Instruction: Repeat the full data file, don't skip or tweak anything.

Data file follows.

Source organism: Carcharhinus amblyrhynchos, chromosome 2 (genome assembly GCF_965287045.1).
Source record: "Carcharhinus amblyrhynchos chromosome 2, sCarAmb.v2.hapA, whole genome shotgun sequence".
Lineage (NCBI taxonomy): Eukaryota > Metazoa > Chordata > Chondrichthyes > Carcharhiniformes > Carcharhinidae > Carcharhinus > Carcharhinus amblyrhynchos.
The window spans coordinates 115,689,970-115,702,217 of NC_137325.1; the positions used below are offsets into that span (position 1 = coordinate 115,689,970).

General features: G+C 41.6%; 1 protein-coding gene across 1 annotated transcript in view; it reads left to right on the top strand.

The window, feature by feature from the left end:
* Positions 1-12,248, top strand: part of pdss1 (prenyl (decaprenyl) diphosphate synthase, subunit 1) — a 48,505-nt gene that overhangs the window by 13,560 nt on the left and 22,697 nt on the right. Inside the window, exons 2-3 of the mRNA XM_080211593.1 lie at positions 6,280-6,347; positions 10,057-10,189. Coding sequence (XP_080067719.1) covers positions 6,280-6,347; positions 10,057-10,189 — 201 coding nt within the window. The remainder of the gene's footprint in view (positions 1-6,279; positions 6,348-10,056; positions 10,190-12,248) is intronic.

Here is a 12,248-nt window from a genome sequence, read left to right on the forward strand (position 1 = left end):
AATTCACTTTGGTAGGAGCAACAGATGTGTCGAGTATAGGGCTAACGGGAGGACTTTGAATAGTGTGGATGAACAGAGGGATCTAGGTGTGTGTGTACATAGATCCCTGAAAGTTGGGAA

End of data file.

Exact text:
Source organism: Carcharhinus amblyrhynchos, chromosome 2 (genome assembly GCF_965287045.1).
Source record: "Carcharhinus amblyrhynchos chromosome 2, sCarAmb.v2.hapA, whole genome shotgun sequence".
Lineage (NCBI taxonomy): Eukaryota > Metazoa > Chordata > Chondrichthyes > Carcharhiniformes > Carcharhinidae > Carcharhinus > Carcharhinus amblyrhynchos.
The window spans coordinates 115,689,970-115,702,217 of NC_137325.1; the positions used below are offsets into that span (position 1 = coordinate 115,689,970).

General features: G+C 41.6%; 1 protein-coding gene across 1 annotated transcript in view; it reads left to right on the top strand.

The window, feature by feature from the left end:
* Positions 1-12,248, top strand: part of pdss1 (prenyl (decaprenyl) diphosphate synthase, subunit 1) — a 48,505-nt gene that overhangs the window by 13,560 nt on the left and 22,697 nt on the right. Inside the window, exons 2-3 of the mRNA XM_080211593.1 lie at positions 6,280-6,347; positions 10,057-10,189. Coding sequence (XP_080067719.1) covers positions 6,280-6,347; positions 10,057-10,189 — 201 coding nt within the window. The remainder of the gene's footprint in view (positions 1-6,279; positions 6,348-10,056; positions 10,190-12,248) is intronic.

Here is a 12,248-nt window from a genome sequence, read left to right on the forward strand (position 1 = left end):
AATTCACTTTGGTAGGAGCAACAGATGTGTCGAGTATAGGGCTAACGGGAGGACTTTGAATAGTGTGGATGAACAGAGGGATCTAGGTGTGTGTGTACATAGATCCCTGAAAGTTGGGAA